“Let there be spaces in your togetherness.
And let the winds of heavens dance between you.
Love one another, but make not a bond of love:
Let it rather be a moving sea between the shores of your souls.”

~from Kahlil Gibran’s The Prophet   

J and I began a conversation a couple weeks ago that has continued regarding our individual needs for space- how to share space, how to utilize, and how it fits within the context of our open relationship.

In both the Osho book I just finished (Love, Freedom, Aloneness) and in Esther Perel’s Mating in Captivity, both authors emphasize the idea of letting separateness create desire for intimacy. Separateness and togetherness are seen as a force like a pendulum; both are good, and both are required for a relationship to develop healthfully.

We have friends who intentionally do not live together as a means to retain independence and autonomy from one another, while also keeping spice alive in their relationship. We have another friend whose grandma was a marriage and family therapist her whole life and always advocated for couples having separate bedrooms. We know others who are extremely comfortable with having lots of space to themselves- physical (in terms of living space) and geographic.

This brings up for me Kathy Labriola’s autonomy and intimacy scale (from her book Love in Abundance). If you don’t remember, the idea is that the scale ranges from 1-10, with those needing absolute autonomy identifying as a 1 and those needing total intimacy with a partner as a 10. Labriola maintains that people who identify as a 1 or 2 probably don’t have primary partners, because they need so much independence that a primary relationship probably will not manifest. In addition, someone who identifies as a 9 or 10 probably does not have a primary partner because the partner will probably end up feeling smothered. She says that relationships are more sustainable when the two people involved are similar in number identification. I tend to identify as a 7 or 7.5 (if I can do half numbers!). J tends to identify as a 6 or 7. So we are pretty closely matched, but our differences definitely come out sometimes.

So, J and I have been talking about our future living situation. Right now, we are in a fairly small (at times feeling very cramped) apartment with one bed. We have both craved our own personal space at times. For J, an ideal future living space would include double master suites with identical comforts (same sized beds with same cozy comforters and sheets and pillows, TVs in both rooms, etc so that we both feel the spaces are equally inviting and comfortable) so that we could each claim a suite as our own. We could each decorate our room how we want, and feel like we had our own space to retreat into. For me, this sounds lovely during times when I am upset or just in funky mood and crave alone time. It also sounds like it would provide added spice to some of our shared sexual fantasies. It also would provide me a space to deepen any future relationship with a woman. For J, the purpose has significant symbolic value. He does not want our space to reflect control, and having his own space would signify that he controls his own romantic and sexual life. It would be important to him at some point to be able to have secondary partners or casual sexual partners over to spend the night.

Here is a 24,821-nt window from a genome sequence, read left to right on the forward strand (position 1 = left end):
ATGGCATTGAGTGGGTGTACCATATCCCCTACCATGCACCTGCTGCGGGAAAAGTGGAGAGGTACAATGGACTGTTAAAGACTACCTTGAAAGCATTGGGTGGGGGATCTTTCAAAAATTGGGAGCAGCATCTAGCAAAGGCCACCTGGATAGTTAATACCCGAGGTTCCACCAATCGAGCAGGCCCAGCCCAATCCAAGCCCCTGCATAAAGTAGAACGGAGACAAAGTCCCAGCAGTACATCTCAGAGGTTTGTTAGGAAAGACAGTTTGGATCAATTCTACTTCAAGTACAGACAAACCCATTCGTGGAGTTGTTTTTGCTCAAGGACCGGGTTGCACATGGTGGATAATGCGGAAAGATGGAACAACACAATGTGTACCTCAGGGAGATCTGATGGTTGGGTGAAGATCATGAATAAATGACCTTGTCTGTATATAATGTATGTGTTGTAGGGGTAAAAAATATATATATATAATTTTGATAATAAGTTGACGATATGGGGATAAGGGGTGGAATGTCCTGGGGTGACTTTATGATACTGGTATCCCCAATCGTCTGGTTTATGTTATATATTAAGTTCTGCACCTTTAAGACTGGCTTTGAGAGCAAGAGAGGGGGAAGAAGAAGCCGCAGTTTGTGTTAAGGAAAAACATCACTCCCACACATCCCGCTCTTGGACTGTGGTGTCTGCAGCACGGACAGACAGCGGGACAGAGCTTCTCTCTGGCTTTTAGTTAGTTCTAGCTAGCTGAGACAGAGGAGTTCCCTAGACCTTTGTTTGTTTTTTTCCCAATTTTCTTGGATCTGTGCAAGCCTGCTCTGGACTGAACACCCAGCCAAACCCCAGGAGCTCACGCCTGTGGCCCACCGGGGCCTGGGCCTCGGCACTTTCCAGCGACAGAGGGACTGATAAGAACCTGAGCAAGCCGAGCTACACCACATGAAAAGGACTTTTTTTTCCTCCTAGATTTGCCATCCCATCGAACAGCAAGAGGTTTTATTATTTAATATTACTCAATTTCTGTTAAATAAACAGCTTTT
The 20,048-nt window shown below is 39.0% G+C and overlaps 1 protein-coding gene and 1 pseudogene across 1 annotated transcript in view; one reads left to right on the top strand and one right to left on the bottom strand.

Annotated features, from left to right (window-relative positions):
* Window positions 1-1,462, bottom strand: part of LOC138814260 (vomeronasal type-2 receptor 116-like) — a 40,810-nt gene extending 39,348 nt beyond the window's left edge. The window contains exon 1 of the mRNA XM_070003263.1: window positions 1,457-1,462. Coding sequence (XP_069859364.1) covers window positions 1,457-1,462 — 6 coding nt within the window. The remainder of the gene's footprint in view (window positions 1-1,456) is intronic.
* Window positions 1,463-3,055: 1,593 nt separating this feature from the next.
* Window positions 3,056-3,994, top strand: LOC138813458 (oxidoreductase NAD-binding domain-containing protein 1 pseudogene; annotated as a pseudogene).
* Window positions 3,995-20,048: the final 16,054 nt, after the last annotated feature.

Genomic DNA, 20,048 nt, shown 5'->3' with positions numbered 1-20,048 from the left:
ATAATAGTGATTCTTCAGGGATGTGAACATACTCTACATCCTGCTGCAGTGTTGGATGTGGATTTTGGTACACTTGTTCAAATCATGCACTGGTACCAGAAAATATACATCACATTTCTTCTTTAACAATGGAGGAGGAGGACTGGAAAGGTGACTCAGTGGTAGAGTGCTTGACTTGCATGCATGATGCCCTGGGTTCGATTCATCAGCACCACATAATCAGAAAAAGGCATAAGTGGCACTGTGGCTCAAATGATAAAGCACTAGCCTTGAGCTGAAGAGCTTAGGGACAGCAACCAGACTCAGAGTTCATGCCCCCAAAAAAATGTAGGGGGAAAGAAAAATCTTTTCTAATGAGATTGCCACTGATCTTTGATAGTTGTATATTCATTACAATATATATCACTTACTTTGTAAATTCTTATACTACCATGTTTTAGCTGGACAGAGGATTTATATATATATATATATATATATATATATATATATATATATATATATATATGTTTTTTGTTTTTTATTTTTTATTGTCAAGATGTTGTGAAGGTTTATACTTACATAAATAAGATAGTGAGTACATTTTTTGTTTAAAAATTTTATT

Starting this conversation was difficult for me, because it brought up fears of our relationship turning into one like housemates might have. I want to still be able to sleep next to J and wake up next to him and feel intimacy in that way (I know that he enjoys that aspect too, but it is not as necessary for him- remember the intimacy-autonomy scale). But after having a more calm conversation about it and explaining those sentiments, we have seemed to reach some various ideas on how to maintain the elements of our shared living relationship that we both enjoy. One idea was to have a dedicated night a week where we do not sleep together so that it becomes more normalized, and then switching off whose bedroom we slept in the other nights. I explained that we have never practiced not sleeping together except when I have been upset, and so it feels pretty important to not sleep together when things feel happy and calm. It was also important for J to add that on nights when we might normally sleep together, for it still to feel comfortable and acceptable to ask for a night alone without me feeling upset about the request. In addition, it felt important to brainstorm alternative living situations, in the event that double master suites are not an option. One might be an apartment or house with two bedrooms of roughly the same size.

(It also feels important for me to say that this was a long conversation yesterday, and I have not been getting a lot of sleep and am a little sick, so I have probably forgotten some of the key things we talked about. If so, I will be sure to write an updated post!)

Overall, I feel on the same page with J about these ideas, and I am excited to see how we will craft our future living spaces to better reflect our individual needs and desires as a couple.

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